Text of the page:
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There’s Big Fortune In Bladesmithing – Mubi Youths

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As locally made kitchen knives continue to lose glory in the household chore to imported one from China, our reporters spoke with some local bladesmith in Mubi town of Adamawa State, who explained their bid for survival amid security men blockade while in the transit, and also difficulties in doing the business.

Knife-making for domestic purposes is one of the major job providers to youths in Mubi, Adamawa State, where they meet in their tens at certain neighbourhoods of the commercial town to do the blacksmith work. A brand knife popularly called “Yar-Mubi” found its way from the area to many cattle markets across Nigeria, and beyond. The job previously engaged by middle and elderly persons, is gradually being taken over by youths and children.

Areas like Tike, Kwaccham, Gaya, Monjiva, Kekeva, Arahan kunu in Mubi town, were identified as the leading centres in the profession.our reporters  learnt that stainless iron, usually bought as scrap from iron dealers, is the main commodity used in making the knives. Knife merchants who take the commodity to other markets in Nigeria source the precious iron that is used in making the knife from cities like Aba, Onitsha and Lagos in the South, and also Kano or Kaduna in the North, and sell it to the Mubi, bladesmiths for reproduction.Cutting iron from plate ahead of putting it into chuckhole for knife smelting

Cutting iron from plate ahead of putting it into chuckhole for knife smelting

Another component used in the product is the wooding handle of the knife which is being sourced locally from some specific trees. A certain tree known as Girgama in the local dialect is one of them. It is being sourced by the fire wood dealers who would go into the bush, in the outskirts of the town, and supply them to the bladesmiths. There are various divisions of labour at the centres. While some youths engage in knife smelting, others engage in making the knife shine, as it has been done with harmer smelting, using a shaping tool.

Yet others would engage in craft work using the specific wood to produce the knife handle. There are others who adorn the handle with marks based on the needed design, using hot tools in making the handle change from its natural colour to black. In the past, bladesmiths in Mubi used olden techniques in firing the chuckhole which has been used in most of the work. But this method has gradually waned off nowadays, with the introduction of fan-powering by battery, and lately solar system energy.

Abdurrahman Adamu, one of the bladesmiths at Kwaccham centre of the town, said he spent about 5 years in the profession, and he specialised in knife-shaping. He said in a single day, he shapes about one thousand knives, charging three naira on each. From the proceeds of the job, Adamu takes care of his children’s education, and other family demands. Abdurrahman further said that before, they used to take the product to Maiduguri in Borno State, from where the knife merchants   would take it to neighbouring countries like Cameroun, Niger, Chad and even Sudan.Adamu Bello doing what he knows best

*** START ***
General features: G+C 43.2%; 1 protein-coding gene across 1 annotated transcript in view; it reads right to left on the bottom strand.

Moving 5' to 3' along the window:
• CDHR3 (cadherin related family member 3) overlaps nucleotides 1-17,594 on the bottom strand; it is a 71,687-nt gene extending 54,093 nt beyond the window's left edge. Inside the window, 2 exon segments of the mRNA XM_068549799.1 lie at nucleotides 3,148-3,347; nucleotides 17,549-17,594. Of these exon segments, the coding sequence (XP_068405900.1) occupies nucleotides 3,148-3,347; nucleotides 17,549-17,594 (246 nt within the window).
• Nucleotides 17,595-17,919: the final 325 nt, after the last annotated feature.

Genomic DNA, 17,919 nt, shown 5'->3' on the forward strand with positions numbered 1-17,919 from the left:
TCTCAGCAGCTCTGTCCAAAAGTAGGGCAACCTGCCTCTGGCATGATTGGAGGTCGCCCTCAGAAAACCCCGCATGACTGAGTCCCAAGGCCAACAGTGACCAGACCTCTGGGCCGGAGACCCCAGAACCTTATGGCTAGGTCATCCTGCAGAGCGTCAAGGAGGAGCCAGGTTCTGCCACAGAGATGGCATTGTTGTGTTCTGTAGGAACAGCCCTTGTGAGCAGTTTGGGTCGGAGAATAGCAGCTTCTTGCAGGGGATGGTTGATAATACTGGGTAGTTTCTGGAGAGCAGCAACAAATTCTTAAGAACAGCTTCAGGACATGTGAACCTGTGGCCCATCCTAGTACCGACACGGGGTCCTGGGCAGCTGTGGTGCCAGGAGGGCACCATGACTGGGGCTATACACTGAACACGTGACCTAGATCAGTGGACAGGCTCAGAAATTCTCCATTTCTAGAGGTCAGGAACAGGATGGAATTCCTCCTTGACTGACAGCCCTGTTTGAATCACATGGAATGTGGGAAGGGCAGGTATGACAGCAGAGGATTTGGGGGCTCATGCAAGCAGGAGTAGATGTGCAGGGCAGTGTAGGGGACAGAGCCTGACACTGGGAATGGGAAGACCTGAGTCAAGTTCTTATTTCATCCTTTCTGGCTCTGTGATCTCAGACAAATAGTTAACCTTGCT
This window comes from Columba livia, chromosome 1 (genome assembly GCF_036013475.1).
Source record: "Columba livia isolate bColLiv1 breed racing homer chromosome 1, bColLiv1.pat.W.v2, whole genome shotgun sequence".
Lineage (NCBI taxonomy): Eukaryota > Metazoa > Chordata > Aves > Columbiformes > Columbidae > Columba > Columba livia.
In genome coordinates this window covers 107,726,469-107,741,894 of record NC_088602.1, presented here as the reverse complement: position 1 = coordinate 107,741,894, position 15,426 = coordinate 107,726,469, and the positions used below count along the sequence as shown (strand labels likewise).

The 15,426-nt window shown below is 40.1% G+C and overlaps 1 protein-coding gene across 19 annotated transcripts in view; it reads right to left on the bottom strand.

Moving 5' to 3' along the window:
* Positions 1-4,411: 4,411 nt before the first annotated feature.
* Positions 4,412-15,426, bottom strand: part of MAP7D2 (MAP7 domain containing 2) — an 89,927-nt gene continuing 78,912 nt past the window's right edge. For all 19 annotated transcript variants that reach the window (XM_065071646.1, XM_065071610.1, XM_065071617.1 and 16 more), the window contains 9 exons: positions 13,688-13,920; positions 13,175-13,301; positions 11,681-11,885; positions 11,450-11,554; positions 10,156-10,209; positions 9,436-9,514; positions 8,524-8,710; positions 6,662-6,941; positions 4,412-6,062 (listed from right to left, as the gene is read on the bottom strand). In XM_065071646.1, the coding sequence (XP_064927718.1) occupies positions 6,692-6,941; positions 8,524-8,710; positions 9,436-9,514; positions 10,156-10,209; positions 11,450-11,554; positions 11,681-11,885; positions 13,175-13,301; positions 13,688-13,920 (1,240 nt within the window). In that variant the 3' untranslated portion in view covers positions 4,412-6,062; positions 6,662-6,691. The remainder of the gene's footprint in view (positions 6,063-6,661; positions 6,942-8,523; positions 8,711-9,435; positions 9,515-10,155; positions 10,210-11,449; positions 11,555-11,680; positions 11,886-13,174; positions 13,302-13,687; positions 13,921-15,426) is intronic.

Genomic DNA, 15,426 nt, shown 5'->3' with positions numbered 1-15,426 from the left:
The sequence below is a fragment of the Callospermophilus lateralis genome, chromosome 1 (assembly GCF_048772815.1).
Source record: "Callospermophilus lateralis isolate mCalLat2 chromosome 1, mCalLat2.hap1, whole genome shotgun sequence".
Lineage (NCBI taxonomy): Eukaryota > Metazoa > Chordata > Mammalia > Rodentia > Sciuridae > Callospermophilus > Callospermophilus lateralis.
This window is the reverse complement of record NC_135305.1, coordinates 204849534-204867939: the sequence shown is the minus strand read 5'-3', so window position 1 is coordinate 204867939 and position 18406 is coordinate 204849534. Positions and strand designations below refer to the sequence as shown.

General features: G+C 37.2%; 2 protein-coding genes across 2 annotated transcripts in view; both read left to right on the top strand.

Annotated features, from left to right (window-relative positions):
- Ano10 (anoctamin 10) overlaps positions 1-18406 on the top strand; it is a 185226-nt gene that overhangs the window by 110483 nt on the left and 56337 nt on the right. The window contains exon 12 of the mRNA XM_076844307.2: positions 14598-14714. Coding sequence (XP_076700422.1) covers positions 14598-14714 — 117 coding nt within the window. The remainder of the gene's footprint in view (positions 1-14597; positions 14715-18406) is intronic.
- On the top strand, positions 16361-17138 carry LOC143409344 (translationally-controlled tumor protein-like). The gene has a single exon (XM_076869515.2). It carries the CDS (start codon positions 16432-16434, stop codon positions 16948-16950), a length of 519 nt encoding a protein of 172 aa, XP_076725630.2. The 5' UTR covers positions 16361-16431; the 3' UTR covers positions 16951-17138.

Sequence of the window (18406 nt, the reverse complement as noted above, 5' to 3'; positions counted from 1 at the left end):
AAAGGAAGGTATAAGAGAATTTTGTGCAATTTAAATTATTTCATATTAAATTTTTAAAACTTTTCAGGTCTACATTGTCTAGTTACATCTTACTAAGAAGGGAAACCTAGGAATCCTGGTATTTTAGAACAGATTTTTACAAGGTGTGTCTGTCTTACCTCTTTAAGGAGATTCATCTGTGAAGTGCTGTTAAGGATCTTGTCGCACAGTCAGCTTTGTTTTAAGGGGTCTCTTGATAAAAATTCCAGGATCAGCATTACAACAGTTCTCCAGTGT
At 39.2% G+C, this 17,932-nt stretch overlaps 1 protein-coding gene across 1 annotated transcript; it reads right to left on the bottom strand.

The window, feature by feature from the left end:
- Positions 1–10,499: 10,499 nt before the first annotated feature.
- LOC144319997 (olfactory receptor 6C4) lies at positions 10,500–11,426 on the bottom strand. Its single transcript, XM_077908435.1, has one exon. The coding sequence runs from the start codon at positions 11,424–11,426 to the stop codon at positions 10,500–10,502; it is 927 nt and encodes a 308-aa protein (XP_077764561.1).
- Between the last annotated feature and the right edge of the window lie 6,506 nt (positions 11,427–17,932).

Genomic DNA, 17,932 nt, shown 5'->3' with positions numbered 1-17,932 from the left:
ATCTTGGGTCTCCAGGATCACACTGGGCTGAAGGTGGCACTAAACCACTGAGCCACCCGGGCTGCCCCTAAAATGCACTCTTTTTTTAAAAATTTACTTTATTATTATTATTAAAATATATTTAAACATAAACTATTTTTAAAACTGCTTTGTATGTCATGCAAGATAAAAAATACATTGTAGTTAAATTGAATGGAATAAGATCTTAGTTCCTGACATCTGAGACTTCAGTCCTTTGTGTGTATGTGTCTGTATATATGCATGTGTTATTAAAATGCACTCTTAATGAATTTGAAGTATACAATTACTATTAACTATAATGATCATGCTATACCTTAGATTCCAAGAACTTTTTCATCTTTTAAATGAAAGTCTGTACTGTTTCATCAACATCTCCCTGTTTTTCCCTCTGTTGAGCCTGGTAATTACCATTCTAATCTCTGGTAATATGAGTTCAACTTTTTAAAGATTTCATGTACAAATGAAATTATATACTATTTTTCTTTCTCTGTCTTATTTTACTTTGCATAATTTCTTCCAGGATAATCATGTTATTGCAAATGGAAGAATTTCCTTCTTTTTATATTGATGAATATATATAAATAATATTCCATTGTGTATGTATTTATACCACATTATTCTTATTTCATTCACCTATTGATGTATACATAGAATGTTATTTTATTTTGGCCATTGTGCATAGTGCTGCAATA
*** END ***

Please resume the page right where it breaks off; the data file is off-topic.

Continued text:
Adamu Bello doing what he knows best

“But all these have stopped now since the beginning of insecurity brought by Boko Haram terrorism.” He said they have now restricted their market to areas like Sokoto, Katsina, Lagos, Aba, and Port Harcourt, among others. According to him, one of their major problems is restriction from the security men that they encounter while in the transit, which at times ends up with seizing the product. He is, however, quick to add that some of the security men are good at understanding their business and leave them to continue with their journey.

“At times they even demand us to produce a special knife for them known as “Rambo” and in other areas, we take our knives into barracks to sell to them,” he added. ‘Yar-Mubi’ knife goes with its design cover which is made from sheep skin leather. Abubakar Muhammad spent about 20 years in the profession, and explained about the needed commodity in making it.

“We curve the knife cover from an empty carton based on its size and shape. Then we apply sheep skin leather over the cover, using starch to seal it.” He said he makes about three hundred knife covers on daily bases, charging fifty naira for each. “I made a lot of fortune through the business; that includes sponsoring my education from primary to secondary school level. I also got marriad with the proceeds of this business and so far, I am  blessed with three children,” he explained.

Adamu Abubakar, another knife producer, who spoke to our reporters on saturday, said apart from taking care of their family demands, they contribute in revenue generations of the local government authority there, and Adamawa State in general. “Just recently, one of the revenue agencies met us here, demanding every one of us to pay ten thousand naira each. But we had to resist the demand as it was beyond what we could afford. It’s contrary to what we used to hear from some quarters, where government interventions to entrepreneurs Abubakar concluded.

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